Tuesday, 13 August 2013

The Fulminators cover "Stampede" - the raucous 1959 instrumental that may very well have been the first surf music single

This is my take on one of the greatest - and certainly one of the wildest - rock 'n' roll instrumentals ever released. The Scarlets recorded "Stampede" at Allegro Sound Studios in New York in 1959. Dot Records released it. When I discovered these facts yesterday, I was surprised - I'd always assumed it was a West Coast surf classic from 1962 or thereabouts. It certainly sounds like a surf/hot-rod era classic, and, indeed, it's original title was "Dragstrip" - but that got changed to "Stampede" during the recording session. Ahead of its time, I'd say.

Several websites claim that The Scarlets were the 1950s black doo-wop group that recorded "Dear One". I found that impossible to believe. The vocal Scarlets were certainly very accomplished - but in the unlikely event they produced "Stampede", it couldn't sound any more different from their standard fare. This sounds like young white boys' music. I then found a reference to the record on another site which assured us that the two Scarlets are not to be confused -  so I won't.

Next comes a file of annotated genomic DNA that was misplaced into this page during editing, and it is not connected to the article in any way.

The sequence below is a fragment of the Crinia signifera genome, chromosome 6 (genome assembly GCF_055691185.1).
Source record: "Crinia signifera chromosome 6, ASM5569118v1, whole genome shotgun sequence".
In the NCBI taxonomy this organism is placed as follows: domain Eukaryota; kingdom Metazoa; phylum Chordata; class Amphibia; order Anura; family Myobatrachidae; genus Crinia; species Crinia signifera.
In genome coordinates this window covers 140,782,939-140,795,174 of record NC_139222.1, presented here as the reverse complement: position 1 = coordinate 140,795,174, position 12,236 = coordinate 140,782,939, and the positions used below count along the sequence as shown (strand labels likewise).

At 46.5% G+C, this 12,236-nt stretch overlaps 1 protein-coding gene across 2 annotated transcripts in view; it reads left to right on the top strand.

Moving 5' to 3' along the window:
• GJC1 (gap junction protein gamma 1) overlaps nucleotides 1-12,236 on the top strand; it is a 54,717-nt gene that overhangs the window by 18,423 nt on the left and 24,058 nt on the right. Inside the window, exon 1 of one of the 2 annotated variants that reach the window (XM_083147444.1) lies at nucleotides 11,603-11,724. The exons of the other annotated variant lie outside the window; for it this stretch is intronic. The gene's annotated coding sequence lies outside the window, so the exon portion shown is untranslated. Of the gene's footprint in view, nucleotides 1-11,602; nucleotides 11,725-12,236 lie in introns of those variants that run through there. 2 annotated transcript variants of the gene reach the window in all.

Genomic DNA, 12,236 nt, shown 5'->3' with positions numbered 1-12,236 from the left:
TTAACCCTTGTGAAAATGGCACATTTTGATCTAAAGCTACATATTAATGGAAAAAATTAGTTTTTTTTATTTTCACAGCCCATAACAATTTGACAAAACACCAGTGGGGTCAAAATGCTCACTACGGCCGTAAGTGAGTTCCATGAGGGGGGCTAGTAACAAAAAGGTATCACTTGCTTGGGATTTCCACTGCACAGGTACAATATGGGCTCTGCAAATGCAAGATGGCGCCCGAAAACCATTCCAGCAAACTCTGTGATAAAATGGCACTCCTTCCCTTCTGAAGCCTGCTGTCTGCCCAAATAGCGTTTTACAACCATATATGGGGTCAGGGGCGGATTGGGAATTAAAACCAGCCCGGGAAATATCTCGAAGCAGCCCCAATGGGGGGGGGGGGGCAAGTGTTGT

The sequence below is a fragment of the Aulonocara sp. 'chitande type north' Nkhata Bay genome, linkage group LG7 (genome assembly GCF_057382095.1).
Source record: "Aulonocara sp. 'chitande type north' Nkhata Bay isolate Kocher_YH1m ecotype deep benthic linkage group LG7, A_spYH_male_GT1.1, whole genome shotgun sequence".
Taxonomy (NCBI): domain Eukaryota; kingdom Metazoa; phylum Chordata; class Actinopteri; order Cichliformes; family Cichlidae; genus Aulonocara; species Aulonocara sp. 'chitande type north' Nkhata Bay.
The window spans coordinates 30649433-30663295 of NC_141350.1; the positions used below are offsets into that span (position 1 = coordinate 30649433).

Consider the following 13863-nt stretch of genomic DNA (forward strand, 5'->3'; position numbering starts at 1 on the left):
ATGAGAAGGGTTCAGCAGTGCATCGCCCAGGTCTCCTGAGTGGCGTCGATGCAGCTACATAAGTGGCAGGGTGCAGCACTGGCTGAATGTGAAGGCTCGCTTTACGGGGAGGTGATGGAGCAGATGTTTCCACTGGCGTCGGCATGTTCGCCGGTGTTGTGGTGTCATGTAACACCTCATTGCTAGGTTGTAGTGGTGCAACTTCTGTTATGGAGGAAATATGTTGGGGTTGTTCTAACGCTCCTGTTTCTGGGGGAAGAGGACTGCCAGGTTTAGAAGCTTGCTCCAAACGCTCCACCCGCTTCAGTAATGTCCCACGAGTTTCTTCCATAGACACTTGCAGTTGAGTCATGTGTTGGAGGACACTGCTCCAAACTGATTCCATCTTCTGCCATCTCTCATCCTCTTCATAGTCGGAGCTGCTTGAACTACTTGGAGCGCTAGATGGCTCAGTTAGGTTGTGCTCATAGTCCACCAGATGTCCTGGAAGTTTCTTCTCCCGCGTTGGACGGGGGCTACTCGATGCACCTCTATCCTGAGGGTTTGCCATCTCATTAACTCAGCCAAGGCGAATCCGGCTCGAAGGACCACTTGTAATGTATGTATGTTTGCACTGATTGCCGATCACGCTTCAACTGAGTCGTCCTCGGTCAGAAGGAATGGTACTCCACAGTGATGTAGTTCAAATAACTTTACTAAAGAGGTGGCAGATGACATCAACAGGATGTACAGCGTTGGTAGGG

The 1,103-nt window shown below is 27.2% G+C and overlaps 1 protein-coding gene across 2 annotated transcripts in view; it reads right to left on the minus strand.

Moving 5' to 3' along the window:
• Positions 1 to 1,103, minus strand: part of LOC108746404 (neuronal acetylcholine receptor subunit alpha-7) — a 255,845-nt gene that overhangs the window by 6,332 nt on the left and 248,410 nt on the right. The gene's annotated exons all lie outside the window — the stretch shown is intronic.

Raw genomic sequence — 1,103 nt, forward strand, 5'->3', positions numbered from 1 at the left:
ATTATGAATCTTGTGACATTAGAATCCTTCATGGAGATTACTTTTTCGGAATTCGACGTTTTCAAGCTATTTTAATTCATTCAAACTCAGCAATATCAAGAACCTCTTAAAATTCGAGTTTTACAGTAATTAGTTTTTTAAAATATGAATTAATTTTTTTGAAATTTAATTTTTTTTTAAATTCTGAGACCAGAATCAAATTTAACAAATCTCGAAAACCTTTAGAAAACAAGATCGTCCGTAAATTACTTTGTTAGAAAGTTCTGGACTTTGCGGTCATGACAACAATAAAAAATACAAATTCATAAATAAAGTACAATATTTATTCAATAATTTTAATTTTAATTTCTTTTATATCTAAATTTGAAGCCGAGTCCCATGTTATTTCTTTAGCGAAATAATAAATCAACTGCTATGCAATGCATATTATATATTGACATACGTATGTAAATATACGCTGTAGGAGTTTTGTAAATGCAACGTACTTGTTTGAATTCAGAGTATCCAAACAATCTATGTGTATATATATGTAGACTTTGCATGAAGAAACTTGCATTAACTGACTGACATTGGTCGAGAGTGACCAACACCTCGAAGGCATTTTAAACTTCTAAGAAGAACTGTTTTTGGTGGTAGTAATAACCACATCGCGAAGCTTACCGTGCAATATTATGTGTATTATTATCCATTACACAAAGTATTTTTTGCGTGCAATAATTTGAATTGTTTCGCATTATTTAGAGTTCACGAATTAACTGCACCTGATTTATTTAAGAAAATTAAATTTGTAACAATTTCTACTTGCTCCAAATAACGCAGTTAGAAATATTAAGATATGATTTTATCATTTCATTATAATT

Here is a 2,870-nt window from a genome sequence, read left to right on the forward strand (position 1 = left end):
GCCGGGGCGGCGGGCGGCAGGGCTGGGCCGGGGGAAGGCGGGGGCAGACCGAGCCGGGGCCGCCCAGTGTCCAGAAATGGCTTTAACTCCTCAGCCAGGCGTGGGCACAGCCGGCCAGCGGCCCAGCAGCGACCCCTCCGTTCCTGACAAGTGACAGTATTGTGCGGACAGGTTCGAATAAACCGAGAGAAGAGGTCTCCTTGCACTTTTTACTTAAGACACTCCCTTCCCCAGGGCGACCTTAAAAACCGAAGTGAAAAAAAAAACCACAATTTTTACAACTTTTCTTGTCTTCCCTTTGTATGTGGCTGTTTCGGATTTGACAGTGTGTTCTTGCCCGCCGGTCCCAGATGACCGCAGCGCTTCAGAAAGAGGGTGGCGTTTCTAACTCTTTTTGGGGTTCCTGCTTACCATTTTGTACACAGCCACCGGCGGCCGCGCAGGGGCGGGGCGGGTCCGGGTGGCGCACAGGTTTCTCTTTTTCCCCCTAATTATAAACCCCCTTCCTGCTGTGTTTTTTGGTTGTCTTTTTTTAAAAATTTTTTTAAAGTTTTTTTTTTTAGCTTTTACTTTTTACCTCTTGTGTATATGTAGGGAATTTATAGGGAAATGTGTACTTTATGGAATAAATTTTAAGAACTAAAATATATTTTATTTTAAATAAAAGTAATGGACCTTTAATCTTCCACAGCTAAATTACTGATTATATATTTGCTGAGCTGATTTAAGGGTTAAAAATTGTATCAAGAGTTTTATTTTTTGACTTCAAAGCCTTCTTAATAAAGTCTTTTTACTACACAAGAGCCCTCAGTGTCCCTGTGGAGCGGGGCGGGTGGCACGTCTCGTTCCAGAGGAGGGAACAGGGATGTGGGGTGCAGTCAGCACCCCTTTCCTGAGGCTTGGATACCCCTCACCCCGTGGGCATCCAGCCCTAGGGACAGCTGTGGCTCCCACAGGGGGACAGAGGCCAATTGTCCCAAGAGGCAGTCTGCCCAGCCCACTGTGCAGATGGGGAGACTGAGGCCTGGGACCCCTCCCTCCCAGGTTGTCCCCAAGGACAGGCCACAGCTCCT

Rootling around the web again this morning (I don't waste my precious time!) I finally unearthed this on the Spectropop site (here):

PETE ANTELL grew up as Peter Blaise Antonio in St. Albans, Queens, home to musical luminaries like Count Basie. When Pete was 10, his family moved to Levittown, Long Island. Pete took up playing the guitar. By the time he was in high school, Pete had expanded his musical horizons by writing his own songs. His first band was called Tony Leopard and the Spots. This band was fortunate enough to make several 45s as the backing band for the Charades and other vocal groups recording at Allegro Studio in New York City. The Spots became the Escorts, changing their name again to the Scarlets. The Scarlets recorded an instrumental for Dot Records entitled 'Stampede'. For Pete, there were other musical prospects fast approaching. 

Thanks, Spectropop - finally something that made sense! From there, I went on to find Pete Antell's own website (here). He turns out to have been a very busy musical boy.

So why all this obsessing about the origins of an obscure - albeit much-covered - instrumental? Simply because I like to give credit where it's due. As far as I can see, if anyone can claim to have invented surf guitar - in fact, the whole surf music genre - it was Pete Antell (née Antonio) and his young chums in New York in 1959.

Thanks, Pete!

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